938 F.2d 450
20 Fed.R.Serv.3d 181
Eugene LANDON, Cyril A. Moyer and Martin Campbell, Appellants,
Bruce HUNT, Carol J. Hunt and A. Cruickshanks, IV, Appellees.
United States Court of Appeals,
Submitted Under Third Circuit Rule 12(6)
April 2, 1991.
Decided July 19, 1991.
Allen E. Ertel, Allen E. Ertel & Associates, Williamsport, Pa., for appellants.
John J. Rosenberg, Milgram Thomajan & Lee P.C., Boston, Mass., for appellees.
Before MANSMANN and HUTCHINSON, Circuit Judges, and O'NEILL, District Judge.*
OPINION OF THE COURT
In this appeal, the plaintiffs and their attorney request that we overturn monetary sanctions imposed upon them by the district court pursuant to Rule 11 of the Federal Rules of Civil Procedure and Middle District of Pennsylvania Local Rule 119.1(b). In moving for the imposition of sanctions, the defendants had alleged that the plaintiffs and their attorney had abused the process of the district court, had filed frivolous pleadings and had failed to appear at trial.
We find that neither authority supports the imposition of sanctions here, but we will remand for the district court to consider whether to impose sanctions against the plaintiffs through an exercise of the court's "inherent power," an issue raised and preserved by the moving parties. See Chambers v. Nasco, Inc., --- U.S. ----, 111 S.Ct. 2123, 115 L.Ed.2d 27 (1991). Since the plaintiffs' attorney did not file a notice of appeal on his own behalf, we lack jurisdiction to review the sanction order insofar as it applies to him. See F.R.A.P. Rule 3(c).
This action arose out of Carol J. Hunt's purchase and later resale of an 18th century Chippendale Secretary. Carol Hunt and her husband Bruce Hunt learned of the existence of the Secretary from Martin Campbell and Cyril Moyer. Subsequent to the purchase of the Secretary, the Hunts engaged Eugene Landon to assist in the authentication and marketing of the piece. The Hunts and Landon agreed that Landon was to receive a certain percentage of the sale price of the Secretary as a commission. Allen Ertel, an attorney, represented Landon during his negotiations with the Hunts.
The Secretary was sold. Prior to the distribution of the proceeds from the sale, Ertel, acting on behalf of Moyer and Campbell, asserted to the Hunts that Moyer and Campbell owned a 40% interest in the Secretary. As a result of this alleged interest, the proceeds from the sale of the Secretary could not be disbursed.
On January 6, 1988, Carol Hunt filed an action in the Court of Common Pleas for the Eighth Judicial Circuit of South Carolina against Moyer and Campbell and their antique business, the Carolinian Antiques Gallery. Hunt sought a declaration that Campbell and Moyer held no ownership interest in the Secretary.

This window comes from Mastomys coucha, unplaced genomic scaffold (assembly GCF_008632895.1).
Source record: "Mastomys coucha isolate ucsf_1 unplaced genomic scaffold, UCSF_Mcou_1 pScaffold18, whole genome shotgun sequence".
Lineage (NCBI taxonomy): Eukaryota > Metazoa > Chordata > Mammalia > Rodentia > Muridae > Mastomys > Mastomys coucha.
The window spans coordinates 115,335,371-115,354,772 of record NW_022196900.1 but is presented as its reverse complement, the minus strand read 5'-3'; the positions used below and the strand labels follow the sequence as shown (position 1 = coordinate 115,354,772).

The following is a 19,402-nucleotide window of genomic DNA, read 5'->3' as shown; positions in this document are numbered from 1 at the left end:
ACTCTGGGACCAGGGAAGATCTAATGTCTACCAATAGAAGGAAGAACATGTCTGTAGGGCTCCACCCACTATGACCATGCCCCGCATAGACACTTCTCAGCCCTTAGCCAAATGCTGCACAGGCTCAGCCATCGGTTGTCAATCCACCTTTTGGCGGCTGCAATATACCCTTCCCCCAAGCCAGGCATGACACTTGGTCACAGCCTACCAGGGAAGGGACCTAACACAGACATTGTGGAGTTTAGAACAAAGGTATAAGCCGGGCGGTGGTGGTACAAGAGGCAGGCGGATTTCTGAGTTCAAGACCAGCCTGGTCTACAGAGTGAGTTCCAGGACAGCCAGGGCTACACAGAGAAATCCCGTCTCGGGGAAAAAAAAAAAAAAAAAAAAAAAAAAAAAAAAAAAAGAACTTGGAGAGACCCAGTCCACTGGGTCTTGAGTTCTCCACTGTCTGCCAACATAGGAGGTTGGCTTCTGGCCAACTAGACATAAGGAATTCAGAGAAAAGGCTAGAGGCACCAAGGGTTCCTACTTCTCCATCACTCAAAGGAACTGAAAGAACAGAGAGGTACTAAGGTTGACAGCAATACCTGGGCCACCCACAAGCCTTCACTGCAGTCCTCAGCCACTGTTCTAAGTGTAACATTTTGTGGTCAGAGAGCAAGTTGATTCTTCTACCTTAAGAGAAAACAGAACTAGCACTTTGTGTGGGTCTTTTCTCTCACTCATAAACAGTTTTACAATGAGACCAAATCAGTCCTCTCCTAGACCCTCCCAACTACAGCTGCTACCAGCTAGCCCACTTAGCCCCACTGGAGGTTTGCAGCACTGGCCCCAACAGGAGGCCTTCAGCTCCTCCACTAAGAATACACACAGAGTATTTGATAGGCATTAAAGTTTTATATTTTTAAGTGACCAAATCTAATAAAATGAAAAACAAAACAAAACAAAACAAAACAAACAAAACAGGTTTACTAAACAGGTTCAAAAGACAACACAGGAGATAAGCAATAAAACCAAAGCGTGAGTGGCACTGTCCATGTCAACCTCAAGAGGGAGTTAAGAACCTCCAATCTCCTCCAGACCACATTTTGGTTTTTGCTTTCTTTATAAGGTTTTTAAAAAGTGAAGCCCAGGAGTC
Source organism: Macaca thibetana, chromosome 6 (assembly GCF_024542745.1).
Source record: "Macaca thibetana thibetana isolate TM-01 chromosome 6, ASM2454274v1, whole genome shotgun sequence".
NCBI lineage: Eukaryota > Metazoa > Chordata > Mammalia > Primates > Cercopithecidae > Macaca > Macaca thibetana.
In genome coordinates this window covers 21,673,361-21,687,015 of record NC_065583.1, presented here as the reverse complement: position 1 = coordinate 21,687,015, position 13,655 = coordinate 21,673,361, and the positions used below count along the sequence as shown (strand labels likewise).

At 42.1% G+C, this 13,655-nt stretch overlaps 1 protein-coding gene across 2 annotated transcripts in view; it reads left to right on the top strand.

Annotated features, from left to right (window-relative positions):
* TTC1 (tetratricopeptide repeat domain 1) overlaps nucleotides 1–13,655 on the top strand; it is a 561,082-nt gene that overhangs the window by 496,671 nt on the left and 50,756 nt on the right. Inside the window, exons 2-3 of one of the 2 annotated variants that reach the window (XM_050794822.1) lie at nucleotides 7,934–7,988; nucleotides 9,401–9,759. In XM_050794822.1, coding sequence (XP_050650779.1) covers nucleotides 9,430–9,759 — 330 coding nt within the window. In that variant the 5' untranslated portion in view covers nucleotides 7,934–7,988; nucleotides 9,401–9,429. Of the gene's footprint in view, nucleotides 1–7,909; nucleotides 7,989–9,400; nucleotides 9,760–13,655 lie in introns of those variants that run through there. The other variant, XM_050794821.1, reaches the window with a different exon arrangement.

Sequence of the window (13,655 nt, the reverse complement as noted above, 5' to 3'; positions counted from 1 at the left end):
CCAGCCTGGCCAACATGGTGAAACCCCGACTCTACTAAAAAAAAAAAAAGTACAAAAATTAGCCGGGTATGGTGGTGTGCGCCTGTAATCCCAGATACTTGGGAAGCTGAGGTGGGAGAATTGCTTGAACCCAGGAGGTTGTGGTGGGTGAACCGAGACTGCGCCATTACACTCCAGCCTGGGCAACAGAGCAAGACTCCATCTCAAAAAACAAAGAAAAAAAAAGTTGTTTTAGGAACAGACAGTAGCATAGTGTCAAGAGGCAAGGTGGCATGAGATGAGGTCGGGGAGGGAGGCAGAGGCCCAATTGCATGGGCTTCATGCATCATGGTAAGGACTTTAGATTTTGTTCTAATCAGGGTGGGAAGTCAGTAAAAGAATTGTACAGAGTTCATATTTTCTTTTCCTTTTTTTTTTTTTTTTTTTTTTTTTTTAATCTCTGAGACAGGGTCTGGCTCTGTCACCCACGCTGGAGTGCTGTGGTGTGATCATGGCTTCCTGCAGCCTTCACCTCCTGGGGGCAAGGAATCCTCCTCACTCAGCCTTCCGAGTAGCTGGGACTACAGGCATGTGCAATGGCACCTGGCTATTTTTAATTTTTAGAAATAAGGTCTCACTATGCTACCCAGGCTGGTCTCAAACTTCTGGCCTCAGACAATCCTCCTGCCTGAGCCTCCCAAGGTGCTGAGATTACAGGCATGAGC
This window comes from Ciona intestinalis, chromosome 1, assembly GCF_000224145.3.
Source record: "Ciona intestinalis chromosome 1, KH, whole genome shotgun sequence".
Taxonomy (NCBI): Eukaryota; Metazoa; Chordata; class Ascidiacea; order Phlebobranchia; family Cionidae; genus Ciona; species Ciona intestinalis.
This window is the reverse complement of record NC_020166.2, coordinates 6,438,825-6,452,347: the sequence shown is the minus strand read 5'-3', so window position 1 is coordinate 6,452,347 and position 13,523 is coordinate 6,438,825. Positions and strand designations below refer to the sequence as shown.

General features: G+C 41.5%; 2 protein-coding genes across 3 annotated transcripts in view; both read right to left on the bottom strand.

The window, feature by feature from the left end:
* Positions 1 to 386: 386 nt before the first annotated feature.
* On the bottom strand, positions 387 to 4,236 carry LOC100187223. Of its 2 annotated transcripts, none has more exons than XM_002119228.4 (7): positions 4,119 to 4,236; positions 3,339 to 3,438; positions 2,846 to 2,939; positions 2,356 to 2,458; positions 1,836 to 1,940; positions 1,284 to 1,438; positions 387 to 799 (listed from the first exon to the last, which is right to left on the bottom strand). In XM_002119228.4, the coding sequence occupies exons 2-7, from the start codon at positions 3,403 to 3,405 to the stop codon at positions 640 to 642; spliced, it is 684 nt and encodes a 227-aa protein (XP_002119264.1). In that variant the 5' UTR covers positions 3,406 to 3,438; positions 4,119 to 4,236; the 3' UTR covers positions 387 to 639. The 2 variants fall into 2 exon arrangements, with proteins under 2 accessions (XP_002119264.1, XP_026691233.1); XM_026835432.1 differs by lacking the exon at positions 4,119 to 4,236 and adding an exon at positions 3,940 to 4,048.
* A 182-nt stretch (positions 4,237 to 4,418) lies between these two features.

Two weeks later, on January 22, 1988, Ertel, on behalf of Landon, filed a complaint against the Hunts and others in the Court of Common Pleas of Lycoming County, Pennsylvania. That action had been commenced by writ of summons in November of 1987 and subsequently was removed to the district court.
After removal, the Hunts joined Campbell and Moyer as third-party defendants in this action. On their behalf, Ertel filed a counterclaim and crossclaim against the Hunts in which Campbell and Moyer sought a determination as to whether they had any ownership interest in the Secretary, the same issue which was pending in the South Carolina action.
The district court proceeded to resolve a series of dispositive pre-trial motions. On November 8, 1989, the court filed a memorandum and order which entered judgment in favor of the Hunts on the claims of Campbell and Moyer. This memorandum and order disposed of all of Moyer and Campbell's claims as counter-claim and crossclaim plaintiffs. As a result, the sole issues remaining for trial were Landon's claim concerning his alleged entitlement to a commission on the sale of the Secretary and the Hunts' claims over against Campbell and Moyer.
On September 29, 1989, the district court entered an order listing this case and six other cases for jury selection on November 13, 1989. On that date, the case was called for trial. When Landon and Ertel did not appear, the district court dismissed Landon's complaint with prejudice for failure to prosecute.
Approximately six months later, on May 3, 1990, the Hunts filed a motion for sanctions against Landon, Moyer, Campbell and Ertel. The motion requested sanctions alternatively pursuant to Rule 11, Local Rule 119.1(b) and the district court's inherent power.1
Apparently no timely response to the motion for sanctions was filed. Thus, in a memorandum dated May 31, 1990, the district court granted the motion for sanctions against Landon, Campbell, Moyer and Ertel as unopposed, stating, "[w]e shall grant the defendants' Rule 11 motion." The district court ordered that the Hunts file a summary of their expenses and supporting materials. Ertel timely filed a motion for reconsideration on June 5, 1990. On June 29, 1990, the district court denied the motion for reconsideration.
The Hunts subsequently submitted a summary of expenses. In a memorandum and order dated September 6, 1990, the district court reviewed the procedural history of the action. In a footnote, the district court noted that while it had granted the Rule 11 motion, Local Rule 119.1 also provided a basis for the imposition of sanctions. The district court, however, declined to award the full amount of expenses requested: